• In a different article, RIA Novosti cited Ramzan Kadyrov who said: “the Israeli fascism, in its cruelty towards the Palestinians is probably worse than Hitler’s.[13)
  • In this toxic environment, thousands of incited blood-thirsty people in the Republic of Dagestan gathered in a lynch mob and stormed the local airport and hotels, searching for Israelis and Jews that were allegedly arriving in Dagestan on an October 29 flight from Israel.[14]

New antisemitic, anti-American, and anti-Ukrainian content appears every day on Russian media. Part of it is pure antisemitism and another part reflects what Russia sees as an opportunity to attack the US and its involvement in the Middle East, while drawing a line connecting the Middle East to Ukraine, with narratives aimed at weakening international support of Ukraine.

 In addition, Moscow called for an emergency session of the UN Security Council, calling for a humanitarian ceasefire in Gaza. The Russian draft resolution did not pass as it fell short of achieving a majority.[15] Again, the Russians failed to condemn Hamas and ignored its barbaric atrocities against civilians.

In addition, there are indications that Russia’s support went beyond the political level. Hamas used weapons manufactured in Russia, such as the AK-47, RPG, and Kornet anti-tank missiles,[16] DPRK-made weapons such as the F-7 RPG and 122mm artillery shells, and Iran-made weapons such as AZ111-A2 60mm mortar fuses, M112 demolition charges and newer versions.[17 Lastly, Russian online crypto platforms have been used by Hamas to transfer millions of dollars for their terror activity, in addition to funds in Qatar, violating sanctions.[18]  

Russia’s Interests in the Middle East and Ties with Israel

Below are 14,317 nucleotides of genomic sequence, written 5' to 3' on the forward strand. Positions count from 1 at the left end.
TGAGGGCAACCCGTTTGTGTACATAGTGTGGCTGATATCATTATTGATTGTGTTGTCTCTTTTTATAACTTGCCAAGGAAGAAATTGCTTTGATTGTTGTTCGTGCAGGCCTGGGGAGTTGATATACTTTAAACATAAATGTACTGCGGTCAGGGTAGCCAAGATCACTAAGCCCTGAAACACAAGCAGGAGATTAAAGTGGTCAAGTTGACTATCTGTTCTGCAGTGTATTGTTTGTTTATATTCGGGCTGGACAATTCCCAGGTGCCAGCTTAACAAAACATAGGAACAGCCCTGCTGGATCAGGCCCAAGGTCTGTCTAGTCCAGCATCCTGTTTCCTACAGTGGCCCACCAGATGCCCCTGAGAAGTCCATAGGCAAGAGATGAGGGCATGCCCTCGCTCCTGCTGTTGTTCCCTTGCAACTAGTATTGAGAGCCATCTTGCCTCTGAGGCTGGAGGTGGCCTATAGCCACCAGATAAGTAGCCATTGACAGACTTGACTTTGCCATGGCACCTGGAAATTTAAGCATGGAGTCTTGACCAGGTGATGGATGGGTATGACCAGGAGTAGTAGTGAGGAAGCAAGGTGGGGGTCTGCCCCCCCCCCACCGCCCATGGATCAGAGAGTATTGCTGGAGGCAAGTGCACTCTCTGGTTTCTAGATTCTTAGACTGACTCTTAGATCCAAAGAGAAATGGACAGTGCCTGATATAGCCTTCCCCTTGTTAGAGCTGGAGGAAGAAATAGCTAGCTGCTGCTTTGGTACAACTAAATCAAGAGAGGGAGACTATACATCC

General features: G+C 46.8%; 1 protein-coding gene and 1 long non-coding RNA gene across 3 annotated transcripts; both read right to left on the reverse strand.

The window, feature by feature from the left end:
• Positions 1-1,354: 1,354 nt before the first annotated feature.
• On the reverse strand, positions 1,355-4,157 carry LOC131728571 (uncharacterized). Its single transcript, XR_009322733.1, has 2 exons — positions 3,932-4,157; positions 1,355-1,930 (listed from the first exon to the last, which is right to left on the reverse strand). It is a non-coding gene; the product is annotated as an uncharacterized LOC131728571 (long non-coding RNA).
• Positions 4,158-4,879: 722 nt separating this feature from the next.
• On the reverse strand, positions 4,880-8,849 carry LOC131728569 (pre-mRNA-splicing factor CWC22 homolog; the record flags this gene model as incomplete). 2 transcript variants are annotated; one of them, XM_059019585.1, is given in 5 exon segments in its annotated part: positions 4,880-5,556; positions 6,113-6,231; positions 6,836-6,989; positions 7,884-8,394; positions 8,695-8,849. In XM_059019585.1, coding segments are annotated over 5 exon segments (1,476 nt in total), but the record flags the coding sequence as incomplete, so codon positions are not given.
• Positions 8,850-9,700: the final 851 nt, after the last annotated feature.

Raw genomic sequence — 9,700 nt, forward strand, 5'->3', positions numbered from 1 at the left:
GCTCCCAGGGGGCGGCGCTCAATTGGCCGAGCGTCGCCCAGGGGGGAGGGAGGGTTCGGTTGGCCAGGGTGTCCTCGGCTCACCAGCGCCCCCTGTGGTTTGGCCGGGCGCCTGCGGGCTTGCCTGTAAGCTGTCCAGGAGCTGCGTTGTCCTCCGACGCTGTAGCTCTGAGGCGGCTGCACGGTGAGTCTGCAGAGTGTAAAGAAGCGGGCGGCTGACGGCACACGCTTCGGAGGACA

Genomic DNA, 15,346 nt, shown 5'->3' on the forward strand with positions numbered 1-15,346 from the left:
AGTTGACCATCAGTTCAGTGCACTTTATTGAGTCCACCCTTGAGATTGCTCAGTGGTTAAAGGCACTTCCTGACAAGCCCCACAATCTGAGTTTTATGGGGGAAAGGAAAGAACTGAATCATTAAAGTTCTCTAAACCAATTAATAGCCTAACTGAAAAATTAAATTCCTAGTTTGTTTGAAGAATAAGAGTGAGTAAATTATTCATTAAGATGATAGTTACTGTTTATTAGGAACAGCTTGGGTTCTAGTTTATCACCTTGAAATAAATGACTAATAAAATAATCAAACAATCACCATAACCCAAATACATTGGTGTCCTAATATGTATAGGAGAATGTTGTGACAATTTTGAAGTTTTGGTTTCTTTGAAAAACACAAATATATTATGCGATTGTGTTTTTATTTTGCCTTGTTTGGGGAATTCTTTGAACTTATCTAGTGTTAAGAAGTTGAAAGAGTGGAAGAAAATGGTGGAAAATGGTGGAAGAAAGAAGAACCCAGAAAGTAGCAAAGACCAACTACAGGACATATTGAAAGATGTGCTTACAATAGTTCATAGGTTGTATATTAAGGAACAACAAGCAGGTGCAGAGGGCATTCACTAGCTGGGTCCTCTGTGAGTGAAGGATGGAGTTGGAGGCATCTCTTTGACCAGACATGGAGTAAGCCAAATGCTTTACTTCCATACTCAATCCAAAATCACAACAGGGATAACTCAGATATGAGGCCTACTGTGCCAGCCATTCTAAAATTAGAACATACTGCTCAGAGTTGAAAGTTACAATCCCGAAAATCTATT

Russia’s primary regional partner is Iran, with extensive cooperation across economic, security, and intelligence domains. Their relationship deepened during the prolonged conflict in Syria, where they collaborated to support the Assad regime.[19] While operating in Syria under the Russian umbrella, Iran was able to provide arms to various groups, including pro-Iranian terrorists in Syria, and Hezbollah in Lebanon. Recently, it was reported that after airports in Aleppo and Damascus were put out of action, Iranian and IRGC cargo planes began using the Russian airbase “Khmeimim” in Syria.[20]

 Following Russia’s invasion of Ukraine and the revelation of Russian vulnerabilities, Iran rushed to assist by supplying drones and weapons.[21] As a result, Iran is no longer a minor party in these relations and is considered at least an equal partner, particularly in the Middle East. This limits Russia’s ability to play a constructive role on Israel’s northern border, and associates Russia with what some describe as an “axis of evil.”

A caricature portraying a false Russian claim that NATO’s security assistance to Ukraine reaches Hamas in Gaza. Published by fake Facebook accounts.